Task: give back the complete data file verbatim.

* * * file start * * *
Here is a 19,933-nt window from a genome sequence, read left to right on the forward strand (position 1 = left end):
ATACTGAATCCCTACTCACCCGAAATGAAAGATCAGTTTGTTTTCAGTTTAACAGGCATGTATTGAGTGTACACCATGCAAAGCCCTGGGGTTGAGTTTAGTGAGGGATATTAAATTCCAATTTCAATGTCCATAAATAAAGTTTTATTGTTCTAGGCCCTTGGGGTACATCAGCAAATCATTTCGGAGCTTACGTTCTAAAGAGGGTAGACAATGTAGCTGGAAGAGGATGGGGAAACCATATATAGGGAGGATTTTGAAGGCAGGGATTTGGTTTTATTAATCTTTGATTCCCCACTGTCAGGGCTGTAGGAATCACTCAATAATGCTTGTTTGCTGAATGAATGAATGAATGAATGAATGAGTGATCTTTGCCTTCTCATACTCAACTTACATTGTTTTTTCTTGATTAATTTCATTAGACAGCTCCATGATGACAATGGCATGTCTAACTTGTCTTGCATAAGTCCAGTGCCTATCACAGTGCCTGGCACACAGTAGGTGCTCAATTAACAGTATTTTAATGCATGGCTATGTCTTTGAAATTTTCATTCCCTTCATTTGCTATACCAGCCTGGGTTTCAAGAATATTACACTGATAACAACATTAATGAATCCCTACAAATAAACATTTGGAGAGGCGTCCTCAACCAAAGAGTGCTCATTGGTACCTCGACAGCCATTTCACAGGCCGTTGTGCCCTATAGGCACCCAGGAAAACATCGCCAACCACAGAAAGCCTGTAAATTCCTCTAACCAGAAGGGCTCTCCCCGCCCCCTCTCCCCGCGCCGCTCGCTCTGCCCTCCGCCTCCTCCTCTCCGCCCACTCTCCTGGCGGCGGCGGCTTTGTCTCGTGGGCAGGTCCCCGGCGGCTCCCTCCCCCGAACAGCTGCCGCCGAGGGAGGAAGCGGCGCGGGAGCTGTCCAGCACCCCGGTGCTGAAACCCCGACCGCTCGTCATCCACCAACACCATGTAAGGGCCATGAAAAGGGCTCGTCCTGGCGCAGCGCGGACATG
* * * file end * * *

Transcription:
Here is a 19,933-nt window from a genome sequence, read left to right on the forward strand (position 1 = left end):
ATACTGAATCCCTACTCACCCGAAATGAAAGATCAGTTTGTTTTCAGTTTAACAGGCATGTATTGAGTGTACACCATGCAAAGCCCTGGGGTTGAGTTTAGTGAGGGATATTAAATTCCAATTTCAATGTCCATAAATAAAGTTTTATTGTTCTAGGCCCTTGGGGTACATCAGCAAATCATTTCGGAGCTTACGTTCTAAAGAGGGTAGACAATGTAGCTGGAAGAGGATGGGGAAACCATATATAGGGAGGATTTTGAAGGCAGGGATTTGGTTTTATTAATCTTTGATTCCCCACTGTCAGGGCTGTAGGAATCACTCAATAATGCTTGTTTGCTGAATGAATGAATGAATGAATGAATGAGTGATCTTTGCCTTCTCATACTCAACTTACATTGTTTTTTCTTGATTAATTTCATTAGACAGCTCCATGATGACAATGGCATGTCTAACTTGTCTTGCATAAGTCCAGTGCCTATCACAGTGCCTGGCACACAGTAGGTGCTCAATTAACAGTATTTTAATGCATGGCTATGTCTTTGAAATTTTCATTCCCTTCATTTGCTATACCAGCCTGGGTTTCAAGAATATTACACTGATAACAACATTAATGAATCCCTACAAATAAACATTTGGAGAGGCGTCCTCAACCAAAGAGTGCTCATTGGTACCTCGACAGCCATTTCACAGGCCGTTGTGCCCTATAGGCACCCAGGAAAACATCGCCAACCACAGAAAGCCTGTAAATTCCTCTAACCAGAAGGGCTCTCCCCGCCCCCTCTCCCCGCGCCGCTCGCTCTGCCCTCCGCCTCCTCCTCTCCGCCCACTCTCCTGGCGGCGGCGGCTTTGTCTCGTGGGCAGGTCCCCGGCGGCTCCCTCCCCCGAACAGCTGCCGCCGAGGGAGGAAGCGGCGCGGGAGCTGTCCAGCACCCCGGTGCTGAAACCCCGACCGCTCGTCATCCACCAACACCATGTAAGGGCCATGAAAAGGGCTCGTCCTGGCGCAGCGCGGACATG